Olympic glory and then some….

Feng Tian Wei just won an individual medal for Singapore, a feat last accomplished by a born and bred Singaporean some 52 years ago. Some would argue that nowadays, foreign talents can be found anywhere rendering their services to countries who are more than willing to adopt them as their own. For the less welcoming, their arguement would be that the glory was “bought”. Already, online buzz has it that the win is not truly by a Singaporean. To be fair, if Feng and the rest had stayed in China, they may not even make it to the national team and see themselves fighting for a medal in the Olympics. So, do foreign talents who delivered the goods deserve the rewards? I’m all for may the best man/woman wins and whatever rewards that comes along the way. I guess it isn’t so for some and this whole idea of foreign talent, especially those brought in through sports runs a lot deeper than this.

First and foremost, we need to examine why our highest gold medal achievement from a local athelete is in the Asian games, before China’s rise as a global sports power. Tao Li, Feng and company all hailed from China in their early years. Even in the SEA Games, our dominance by local atheletes only extends to the water sports. As for the other disciplines, we only get a splattering of winners every now and then. Are we a sports nation, when strictly local born atheletes are rallied upon to deliver the goods?  I must admit, Singapore do have alot of facilities for sports enthusiasts, enough for some countries turn green with envy. But….this is where the difference lies. Some of those countries which have less actually produces a lot more world class atheletes than we. Why is that so, one might ask?

I guess part of it lies on the mental strength and discipline and at the same time, also the circumstances surrounding Singapore’s own survival in this complex world we live in. People of my generation and before have been ingrained with the fact that sports are mostly done to keep fit and for the occasional competition at a low level. Even nationally, our benchmark isn’t high. Just look at football. Singapore pays almost, if not the, highest cable fees in the world just to watch club level football in England. Despite such fanatical support for the sport, where is our own national team rank, worldwide? I rest my case.

As parents, we inculcate almost the same principals to our kids. Getting a good education is the key to a good carreer and ultimately a comfortable retirement. For most of us, chasing the dream usually means getting the standard of living we desire. Though there’s nothing wrong in that, reaching the highest level internationally is a whole new ball game. Life as a professional athelete is short and many here  cannot see what becomes of life after retirement.  Also, admittedly, only a handful have the talent and the potential to reach such heights. But that shouldn’t stop the majority from practising the Olympic spirit in whatever they do. I do not know what exactly the Olympic spirit stand for but my own observation is that giving 100% isn’t quite enough; it has got to be the performance of the lifetime. Somehow, local born Singaporeans just can’t measure up when it matters most. It’s especially sad given the fact that  in many other fields we win awards quite regularly. Could it be that our Singaporeans’ genes are inferior because we have been brought up in such comfort that those with the talent simply cannot muscle enough effort to realise their potential? All the financial incentives the various government bodies provide will not be enough; encouragement must be self motivated and the ambition to succeed must burn like a wild fire. The likes of our foreign born table tennis players deserves to be emulated, their desire to excel at the highest level must be ingrained in our younger generation of atheletes so that in time we can finally come out of our shells and become true champions in our own right.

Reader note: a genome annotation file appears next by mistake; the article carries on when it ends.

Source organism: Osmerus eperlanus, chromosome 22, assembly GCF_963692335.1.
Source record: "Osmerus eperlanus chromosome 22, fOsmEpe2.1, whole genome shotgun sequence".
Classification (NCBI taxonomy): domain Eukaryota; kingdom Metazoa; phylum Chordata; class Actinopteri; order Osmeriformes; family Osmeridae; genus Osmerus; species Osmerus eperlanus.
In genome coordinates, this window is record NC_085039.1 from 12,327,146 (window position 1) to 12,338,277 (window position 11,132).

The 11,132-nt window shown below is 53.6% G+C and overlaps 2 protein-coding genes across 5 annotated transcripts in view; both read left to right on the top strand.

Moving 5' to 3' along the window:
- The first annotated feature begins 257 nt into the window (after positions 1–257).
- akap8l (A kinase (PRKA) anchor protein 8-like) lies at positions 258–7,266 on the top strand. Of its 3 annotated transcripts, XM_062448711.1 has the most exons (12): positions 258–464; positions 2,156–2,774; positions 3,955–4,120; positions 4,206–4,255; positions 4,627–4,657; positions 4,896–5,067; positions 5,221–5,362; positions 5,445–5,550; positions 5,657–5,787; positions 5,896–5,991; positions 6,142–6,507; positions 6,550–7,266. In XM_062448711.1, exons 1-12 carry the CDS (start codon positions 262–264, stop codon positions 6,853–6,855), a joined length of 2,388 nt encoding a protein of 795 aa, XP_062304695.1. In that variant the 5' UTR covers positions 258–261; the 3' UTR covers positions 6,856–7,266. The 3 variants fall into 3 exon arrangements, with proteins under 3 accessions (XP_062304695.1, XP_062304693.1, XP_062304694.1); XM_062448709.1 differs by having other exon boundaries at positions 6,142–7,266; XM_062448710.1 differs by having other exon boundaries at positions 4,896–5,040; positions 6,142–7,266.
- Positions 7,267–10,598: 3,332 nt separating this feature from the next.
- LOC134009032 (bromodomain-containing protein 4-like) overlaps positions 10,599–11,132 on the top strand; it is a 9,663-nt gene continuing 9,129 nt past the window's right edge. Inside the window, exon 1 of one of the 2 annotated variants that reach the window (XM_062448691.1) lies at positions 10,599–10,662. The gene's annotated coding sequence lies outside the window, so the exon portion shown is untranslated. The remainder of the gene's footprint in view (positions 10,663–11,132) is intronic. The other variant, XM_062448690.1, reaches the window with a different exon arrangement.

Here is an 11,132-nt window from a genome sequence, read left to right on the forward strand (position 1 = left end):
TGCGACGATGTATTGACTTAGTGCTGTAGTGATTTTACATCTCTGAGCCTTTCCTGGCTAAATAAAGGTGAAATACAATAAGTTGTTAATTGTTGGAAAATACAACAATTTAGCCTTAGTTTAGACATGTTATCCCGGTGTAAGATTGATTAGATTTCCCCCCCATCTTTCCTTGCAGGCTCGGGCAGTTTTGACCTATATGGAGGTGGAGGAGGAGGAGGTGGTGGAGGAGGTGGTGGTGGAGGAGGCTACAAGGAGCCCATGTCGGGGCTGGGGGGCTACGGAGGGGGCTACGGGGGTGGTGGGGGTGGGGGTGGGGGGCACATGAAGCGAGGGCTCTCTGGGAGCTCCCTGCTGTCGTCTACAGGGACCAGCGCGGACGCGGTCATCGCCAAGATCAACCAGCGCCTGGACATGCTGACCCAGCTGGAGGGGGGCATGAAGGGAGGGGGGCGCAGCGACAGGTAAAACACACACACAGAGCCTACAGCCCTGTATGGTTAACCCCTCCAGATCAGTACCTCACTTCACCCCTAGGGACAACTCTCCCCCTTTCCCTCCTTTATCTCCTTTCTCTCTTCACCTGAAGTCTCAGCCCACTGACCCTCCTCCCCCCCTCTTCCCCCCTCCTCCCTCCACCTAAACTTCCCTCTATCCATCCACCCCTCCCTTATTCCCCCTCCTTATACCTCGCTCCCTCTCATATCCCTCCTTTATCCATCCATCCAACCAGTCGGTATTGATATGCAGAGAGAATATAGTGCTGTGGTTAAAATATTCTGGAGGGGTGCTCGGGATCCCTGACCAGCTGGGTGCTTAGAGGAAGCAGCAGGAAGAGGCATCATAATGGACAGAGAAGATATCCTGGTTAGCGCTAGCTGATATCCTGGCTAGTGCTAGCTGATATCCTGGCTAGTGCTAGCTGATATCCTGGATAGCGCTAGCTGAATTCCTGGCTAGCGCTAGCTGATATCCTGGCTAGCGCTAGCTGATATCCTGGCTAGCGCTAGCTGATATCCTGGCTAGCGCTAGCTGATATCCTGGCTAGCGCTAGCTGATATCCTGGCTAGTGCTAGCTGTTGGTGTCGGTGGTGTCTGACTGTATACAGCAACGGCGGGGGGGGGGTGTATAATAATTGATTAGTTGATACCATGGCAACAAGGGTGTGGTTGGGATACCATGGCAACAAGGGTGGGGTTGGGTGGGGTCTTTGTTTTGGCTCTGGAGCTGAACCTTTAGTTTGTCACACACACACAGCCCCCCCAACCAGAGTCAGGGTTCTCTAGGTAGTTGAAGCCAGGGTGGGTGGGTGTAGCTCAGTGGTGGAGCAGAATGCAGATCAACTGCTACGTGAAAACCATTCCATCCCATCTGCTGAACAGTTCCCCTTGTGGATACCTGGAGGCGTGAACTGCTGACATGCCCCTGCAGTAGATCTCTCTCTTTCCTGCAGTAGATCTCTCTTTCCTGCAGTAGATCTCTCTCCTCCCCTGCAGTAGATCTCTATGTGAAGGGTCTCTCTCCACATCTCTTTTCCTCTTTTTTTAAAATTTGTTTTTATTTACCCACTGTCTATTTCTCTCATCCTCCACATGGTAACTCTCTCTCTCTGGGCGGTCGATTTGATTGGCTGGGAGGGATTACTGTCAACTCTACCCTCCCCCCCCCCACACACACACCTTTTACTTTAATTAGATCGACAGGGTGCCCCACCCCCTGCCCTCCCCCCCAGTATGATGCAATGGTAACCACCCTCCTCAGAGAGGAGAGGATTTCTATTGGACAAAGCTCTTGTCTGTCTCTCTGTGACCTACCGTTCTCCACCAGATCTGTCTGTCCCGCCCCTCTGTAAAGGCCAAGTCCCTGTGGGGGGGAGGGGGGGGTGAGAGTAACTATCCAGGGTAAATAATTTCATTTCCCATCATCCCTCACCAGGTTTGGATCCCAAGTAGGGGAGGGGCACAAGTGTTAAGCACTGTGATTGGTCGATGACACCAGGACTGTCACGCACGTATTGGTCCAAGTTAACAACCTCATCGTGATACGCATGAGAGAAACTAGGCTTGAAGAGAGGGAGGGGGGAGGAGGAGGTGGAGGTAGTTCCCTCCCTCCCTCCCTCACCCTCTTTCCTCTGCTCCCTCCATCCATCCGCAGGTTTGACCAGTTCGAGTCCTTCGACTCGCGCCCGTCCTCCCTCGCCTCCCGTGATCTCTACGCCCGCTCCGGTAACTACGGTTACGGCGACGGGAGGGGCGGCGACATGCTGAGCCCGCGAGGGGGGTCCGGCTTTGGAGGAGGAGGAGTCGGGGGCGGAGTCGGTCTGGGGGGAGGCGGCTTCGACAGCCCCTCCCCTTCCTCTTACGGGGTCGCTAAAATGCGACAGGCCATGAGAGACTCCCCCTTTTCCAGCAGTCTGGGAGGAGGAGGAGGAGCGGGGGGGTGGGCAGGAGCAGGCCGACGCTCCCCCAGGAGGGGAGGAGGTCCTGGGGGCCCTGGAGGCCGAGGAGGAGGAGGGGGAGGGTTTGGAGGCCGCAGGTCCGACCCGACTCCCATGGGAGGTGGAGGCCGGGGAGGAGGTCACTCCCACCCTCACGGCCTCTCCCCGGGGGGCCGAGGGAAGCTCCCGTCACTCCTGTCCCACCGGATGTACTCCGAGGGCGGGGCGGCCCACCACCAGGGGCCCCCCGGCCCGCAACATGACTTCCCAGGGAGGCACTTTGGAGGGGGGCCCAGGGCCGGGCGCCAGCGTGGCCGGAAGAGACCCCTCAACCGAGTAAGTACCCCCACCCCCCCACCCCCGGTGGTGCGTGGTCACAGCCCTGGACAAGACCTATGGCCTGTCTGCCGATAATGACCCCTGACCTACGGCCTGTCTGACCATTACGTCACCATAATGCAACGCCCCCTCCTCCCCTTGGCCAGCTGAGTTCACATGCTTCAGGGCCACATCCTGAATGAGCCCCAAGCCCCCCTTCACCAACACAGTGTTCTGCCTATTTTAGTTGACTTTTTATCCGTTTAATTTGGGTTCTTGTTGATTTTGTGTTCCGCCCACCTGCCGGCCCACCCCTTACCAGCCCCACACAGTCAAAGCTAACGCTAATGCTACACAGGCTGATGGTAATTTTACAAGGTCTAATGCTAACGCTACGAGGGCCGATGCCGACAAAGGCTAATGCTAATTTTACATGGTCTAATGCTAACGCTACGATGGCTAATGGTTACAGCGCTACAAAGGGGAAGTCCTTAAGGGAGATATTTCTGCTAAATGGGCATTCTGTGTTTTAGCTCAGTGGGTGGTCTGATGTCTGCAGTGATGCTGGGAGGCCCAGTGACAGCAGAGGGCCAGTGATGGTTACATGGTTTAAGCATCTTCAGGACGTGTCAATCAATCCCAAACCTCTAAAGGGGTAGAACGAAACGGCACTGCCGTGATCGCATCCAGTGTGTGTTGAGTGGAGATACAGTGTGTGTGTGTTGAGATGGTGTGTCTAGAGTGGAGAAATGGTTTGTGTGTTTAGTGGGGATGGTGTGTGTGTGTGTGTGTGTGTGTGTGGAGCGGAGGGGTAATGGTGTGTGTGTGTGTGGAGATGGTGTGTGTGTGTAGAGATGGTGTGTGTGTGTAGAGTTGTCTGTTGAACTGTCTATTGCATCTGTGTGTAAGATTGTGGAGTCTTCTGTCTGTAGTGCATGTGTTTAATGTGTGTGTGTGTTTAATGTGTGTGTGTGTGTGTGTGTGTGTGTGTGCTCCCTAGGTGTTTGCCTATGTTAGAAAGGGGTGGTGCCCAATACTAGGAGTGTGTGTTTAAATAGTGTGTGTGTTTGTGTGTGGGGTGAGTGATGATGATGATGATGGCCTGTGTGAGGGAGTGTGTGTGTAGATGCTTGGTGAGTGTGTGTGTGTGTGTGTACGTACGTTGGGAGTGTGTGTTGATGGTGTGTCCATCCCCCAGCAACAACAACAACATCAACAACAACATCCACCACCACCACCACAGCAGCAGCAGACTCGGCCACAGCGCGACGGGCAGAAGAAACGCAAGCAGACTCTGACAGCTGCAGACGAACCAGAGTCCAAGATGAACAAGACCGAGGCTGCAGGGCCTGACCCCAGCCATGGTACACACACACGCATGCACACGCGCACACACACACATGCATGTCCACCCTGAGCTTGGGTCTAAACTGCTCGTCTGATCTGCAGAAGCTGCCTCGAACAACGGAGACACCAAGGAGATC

It’s a tall order. I sincerely hope the day can come soon enough.


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